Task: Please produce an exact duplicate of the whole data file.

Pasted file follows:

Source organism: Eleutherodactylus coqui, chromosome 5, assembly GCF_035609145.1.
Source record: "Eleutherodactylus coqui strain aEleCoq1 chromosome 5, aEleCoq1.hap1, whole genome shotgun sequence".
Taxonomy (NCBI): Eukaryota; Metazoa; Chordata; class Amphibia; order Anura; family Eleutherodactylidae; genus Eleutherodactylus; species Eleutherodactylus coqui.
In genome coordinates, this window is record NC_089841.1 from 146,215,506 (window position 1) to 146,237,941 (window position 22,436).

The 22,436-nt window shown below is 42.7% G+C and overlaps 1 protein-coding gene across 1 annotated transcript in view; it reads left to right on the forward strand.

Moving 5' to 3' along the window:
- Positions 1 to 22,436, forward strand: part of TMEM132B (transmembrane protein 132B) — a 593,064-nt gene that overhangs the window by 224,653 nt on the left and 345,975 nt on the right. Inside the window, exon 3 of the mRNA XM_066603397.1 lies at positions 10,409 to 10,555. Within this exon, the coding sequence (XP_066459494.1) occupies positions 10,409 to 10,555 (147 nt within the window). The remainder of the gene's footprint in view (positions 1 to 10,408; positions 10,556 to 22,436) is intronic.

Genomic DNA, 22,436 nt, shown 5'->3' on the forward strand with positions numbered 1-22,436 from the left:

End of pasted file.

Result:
Source organism: Eleutherodactylus coqui, chromosome 5, assembly GCF_035609145.1.
Source record: "Eleutherodactylus coqui strain aEleCoq1 chromosome 5, aEleCoq1.hap1, whole genome shotgun sequence".
Taxonomy (NCBI): Eukaryota; Metazoa; Chordata; class Amphibia; order Anura; family Eleutherodactylidae; genus Eleutherodactylus; species Eleutherodactylus coqui.
In genome coordinates, this window is record NC_089841.1 from 146,215,506 (window position 1) to 146,237,941 (window position 22,436).

The 22,436-nt window shown below is 42.7% G+C and overlaps 1 protein-coding gene across 1 annotated transcript in view; it reads left to right on the forward strand.

Moving 5' to 3' along the window:
- Positions 1 to 22,436, forward strand: part of TMEM132B (transmembrane protein 132B) — a 593,064-nt gene that overhangs the window by 224,653 nt on the left and 345,975 nt on the right. Inside the window, exon 3 of the mRNA XM_066603397.1 lies at positions 10,409 to 10,555. Within this exon, the coding sequence (XP_066459494.1) occupies positions 10,409 to 10,555 (147 nt within the window). The remainder of the gene's footprint in view (positions 1 to 10,408; positions 10,556 to 22,436) is intronic.

Genomic DNA, 22,436 nt, shown 5'->3' on the forward strand with positions numbered 1-22,436 from the left: